"If the judges interpret the laws themselves, and suffer none else to interpret, they may easily make, of the laws, [a shredded] shipman's hose!" - King James I of England, around 1616.

“No class of the community ought to be allowed freer scope in the expression or publication of opinions as to the capacity, impartiality or integrity of judges than members of the bar. They have the best opportunities of observing and forming a correct judgment. They are in constant attendance on the courts. Hundreds of those who are called on to vote never enter a court-house, or if they do, it is only at intervals as jurors, witnesses or parties. To say that an attorney can only act or speak on this subject under liability to be called to account and to be deprived of his profession and livelihood by the very judge or judges whom he may consider it his duty to attack and expose, is a position too monstrous to be entertained for a moment under our present system,” Justice Sharwood in Ex Parte Steinman and Hensel, 95 Pa 220, 238-39 (1880).

“This case illustrates to me the serious consequences to the Bar itself of not affording the full protections of the First Amendment to its applicants for admission. For this record shows that [the rejected attorney candidate] has many of the qualities that are needed in the American Bar. It shows not only that [the rejected attorney candidate] has followed a high moral, ethical and patriotic course in all of the activities of his life, but also that he combines these more common virtues with the uncommon virtue of courage to stand by his principles at any cost.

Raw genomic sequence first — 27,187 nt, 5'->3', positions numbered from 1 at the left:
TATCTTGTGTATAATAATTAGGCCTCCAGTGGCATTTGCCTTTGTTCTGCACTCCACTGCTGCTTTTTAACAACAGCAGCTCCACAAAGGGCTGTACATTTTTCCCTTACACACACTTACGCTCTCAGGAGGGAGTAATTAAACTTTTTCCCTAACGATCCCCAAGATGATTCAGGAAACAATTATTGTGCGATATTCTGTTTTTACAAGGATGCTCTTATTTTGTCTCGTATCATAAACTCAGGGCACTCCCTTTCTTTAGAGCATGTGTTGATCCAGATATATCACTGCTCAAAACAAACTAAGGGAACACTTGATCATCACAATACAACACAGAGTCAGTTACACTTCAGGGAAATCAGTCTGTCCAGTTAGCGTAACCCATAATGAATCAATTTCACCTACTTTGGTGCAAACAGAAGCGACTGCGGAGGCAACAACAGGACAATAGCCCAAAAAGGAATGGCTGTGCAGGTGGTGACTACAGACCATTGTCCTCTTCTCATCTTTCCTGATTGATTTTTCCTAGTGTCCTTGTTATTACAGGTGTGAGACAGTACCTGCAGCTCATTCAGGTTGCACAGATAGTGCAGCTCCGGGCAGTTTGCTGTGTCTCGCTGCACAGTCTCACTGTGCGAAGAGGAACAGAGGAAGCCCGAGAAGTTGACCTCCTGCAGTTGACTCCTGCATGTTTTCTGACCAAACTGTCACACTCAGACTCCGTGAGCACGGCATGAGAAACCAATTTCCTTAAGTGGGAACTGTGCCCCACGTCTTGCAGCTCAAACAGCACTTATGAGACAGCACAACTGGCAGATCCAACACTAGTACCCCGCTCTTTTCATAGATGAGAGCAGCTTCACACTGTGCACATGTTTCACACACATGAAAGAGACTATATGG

It is such men as these who have most greatly honored the profession of the law. The legal profession will lose much of its nobility and its glory if it is not constantly replenished with lawyers like these. To force the Bar to become a group of thoroughly orthodox, time-serving, government-fearing individuals is to humiliate and degrade it.” In Re Anastaplo, 18 Ill. 2d 182, 163 N.E.2d 429 (1959), cert. granted, 362 U.S. 968 (1960), affirmed over strong dissent, 366 U.S. 82 (1961), Justice Black, Chief Justice Douglas and Justice Brennan, dissenting.

" I do not believe that the practice of law is a "privilege" which empowers Government to deny lawyers their constitutional rights. The mere fact that a lawyer has important responsibilities in society does not require or even permit the State to deprive him of those protections of freedom set out in the Bill of Rights for the precise purpose of insuring the independence of the individual against the Government and those acting for the Government”. Lathrop v Donohue, 367 US 820 (1961), Justice Black, dissenting.

"The legal profession must take great care not to emulate the many occupational groups that have managed to convert licensure from a sharp weapon of public defense into blunt instrument of self-enrichment". Walter Gellhorn, "The Abuse of Occupational Licensing", University of Chicago Law Review, Volume 44 Issue 1, September of 1976.